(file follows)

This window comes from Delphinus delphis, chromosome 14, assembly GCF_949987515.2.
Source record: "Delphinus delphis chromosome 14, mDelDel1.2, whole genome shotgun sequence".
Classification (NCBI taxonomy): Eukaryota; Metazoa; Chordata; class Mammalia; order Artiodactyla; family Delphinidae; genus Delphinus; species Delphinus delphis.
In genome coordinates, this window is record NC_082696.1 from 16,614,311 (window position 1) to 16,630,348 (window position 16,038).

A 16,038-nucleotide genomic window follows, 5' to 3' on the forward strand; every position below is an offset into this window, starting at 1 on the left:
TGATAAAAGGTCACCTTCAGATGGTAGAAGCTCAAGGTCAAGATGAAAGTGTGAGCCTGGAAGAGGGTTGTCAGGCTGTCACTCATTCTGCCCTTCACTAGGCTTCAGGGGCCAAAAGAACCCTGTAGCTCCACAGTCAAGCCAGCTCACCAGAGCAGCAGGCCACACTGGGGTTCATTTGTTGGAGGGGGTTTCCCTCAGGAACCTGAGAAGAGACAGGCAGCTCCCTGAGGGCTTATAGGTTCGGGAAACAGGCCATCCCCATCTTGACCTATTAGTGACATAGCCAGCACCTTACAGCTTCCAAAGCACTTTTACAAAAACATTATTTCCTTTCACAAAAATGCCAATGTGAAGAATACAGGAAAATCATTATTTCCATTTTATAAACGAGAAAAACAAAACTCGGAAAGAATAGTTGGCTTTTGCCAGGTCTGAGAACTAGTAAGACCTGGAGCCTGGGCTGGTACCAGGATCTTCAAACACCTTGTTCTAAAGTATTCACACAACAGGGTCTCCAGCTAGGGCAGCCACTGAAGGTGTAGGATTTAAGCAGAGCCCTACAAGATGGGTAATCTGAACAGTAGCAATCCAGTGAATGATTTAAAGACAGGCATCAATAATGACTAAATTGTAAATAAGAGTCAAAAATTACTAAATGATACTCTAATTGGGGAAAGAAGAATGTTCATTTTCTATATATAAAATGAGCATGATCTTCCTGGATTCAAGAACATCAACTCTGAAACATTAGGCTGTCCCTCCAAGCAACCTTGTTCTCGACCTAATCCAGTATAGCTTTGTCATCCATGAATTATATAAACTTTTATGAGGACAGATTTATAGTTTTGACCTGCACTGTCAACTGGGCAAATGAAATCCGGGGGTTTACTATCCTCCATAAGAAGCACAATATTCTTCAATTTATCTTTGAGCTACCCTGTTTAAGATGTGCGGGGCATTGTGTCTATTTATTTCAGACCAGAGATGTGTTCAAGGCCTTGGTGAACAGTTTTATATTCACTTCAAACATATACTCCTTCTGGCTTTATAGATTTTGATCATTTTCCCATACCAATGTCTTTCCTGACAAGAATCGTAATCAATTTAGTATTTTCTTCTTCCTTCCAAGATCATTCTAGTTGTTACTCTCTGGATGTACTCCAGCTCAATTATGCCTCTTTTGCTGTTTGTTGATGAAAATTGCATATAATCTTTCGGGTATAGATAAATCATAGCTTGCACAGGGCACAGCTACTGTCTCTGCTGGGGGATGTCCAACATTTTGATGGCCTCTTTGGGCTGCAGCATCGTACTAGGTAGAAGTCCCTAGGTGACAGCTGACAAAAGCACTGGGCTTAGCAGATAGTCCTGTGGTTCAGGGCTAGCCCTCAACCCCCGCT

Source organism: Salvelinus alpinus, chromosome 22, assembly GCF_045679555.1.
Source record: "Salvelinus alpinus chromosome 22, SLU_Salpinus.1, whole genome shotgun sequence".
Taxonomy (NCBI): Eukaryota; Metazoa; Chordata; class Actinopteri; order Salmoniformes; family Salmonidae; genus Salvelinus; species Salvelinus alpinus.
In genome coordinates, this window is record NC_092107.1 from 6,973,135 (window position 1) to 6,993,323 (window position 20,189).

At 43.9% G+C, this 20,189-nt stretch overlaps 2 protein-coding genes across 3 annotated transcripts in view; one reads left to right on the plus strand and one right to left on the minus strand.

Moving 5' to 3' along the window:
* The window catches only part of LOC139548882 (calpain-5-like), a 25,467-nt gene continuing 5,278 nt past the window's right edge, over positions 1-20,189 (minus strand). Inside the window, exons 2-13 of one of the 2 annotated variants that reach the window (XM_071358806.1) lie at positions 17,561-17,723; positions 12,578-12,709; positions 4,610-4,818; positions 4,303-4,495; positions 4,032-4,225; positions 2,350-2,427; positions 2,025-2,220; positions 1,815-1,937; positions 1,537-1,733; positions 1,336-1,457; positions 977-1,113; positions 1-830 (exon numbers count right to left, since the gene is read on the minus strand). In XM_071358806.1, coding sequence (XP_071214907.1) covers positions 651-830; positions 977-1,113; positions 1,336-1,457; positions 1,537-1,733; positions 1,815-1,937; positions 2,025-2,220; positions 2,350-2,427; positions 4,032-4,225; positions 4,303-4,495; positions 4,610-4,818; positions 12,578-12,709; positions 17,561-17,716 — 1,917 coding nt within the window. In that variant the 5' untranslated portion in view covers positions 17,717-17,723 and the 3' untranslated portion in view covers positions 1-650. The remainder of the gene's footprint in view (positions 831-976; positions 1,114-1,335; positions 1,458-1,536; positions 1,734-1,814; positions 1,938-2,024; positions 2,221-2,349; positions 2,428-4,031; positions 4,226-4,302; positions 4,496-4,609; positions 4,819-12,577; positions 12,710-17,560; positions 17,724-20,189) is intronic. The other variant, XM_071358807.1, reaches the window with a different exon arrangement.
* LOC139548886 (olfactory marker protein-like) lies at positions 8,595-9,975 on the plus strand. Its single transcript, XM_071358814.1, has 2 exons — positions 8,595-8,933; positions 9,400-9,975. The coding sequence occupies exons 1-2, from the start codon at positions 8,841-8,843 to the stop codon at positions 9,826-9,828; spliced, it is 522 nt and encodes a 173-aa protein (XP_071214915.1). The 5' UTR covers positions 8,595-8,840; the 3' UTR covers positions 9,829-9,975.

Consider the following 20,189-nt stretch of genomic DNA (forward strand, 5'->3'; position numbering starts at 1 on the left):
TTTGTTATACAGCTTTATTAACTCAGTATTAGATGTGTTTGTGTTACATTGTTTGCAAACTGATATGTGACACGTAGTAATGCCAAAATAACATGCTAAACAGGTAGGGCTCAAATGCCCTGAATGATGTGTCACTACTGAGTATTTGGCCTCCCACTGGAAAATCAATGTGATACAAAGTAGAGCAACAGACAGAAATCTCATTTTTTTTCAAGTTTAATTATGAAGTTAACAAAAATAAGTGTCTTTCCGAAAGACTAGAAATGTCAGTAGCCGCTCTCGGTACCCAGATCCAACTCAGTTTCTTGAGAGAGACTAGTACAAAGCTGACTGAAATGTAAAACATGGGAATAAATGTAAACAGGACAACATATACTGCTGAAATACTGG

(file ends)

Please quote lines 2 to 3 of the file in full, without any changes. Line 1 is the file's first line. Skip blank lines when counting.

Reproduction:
Source record: "Delphinus delphis chromosome 14, mDelDel1.2, whole genome shotgun sequence".
Classification (NCBI taxonomy): Eukaryota; Metazoa; Chordata; class Mammalia; order Artiodactyla; family Delphinidae; genus Delphinus; species Delphinus delphis.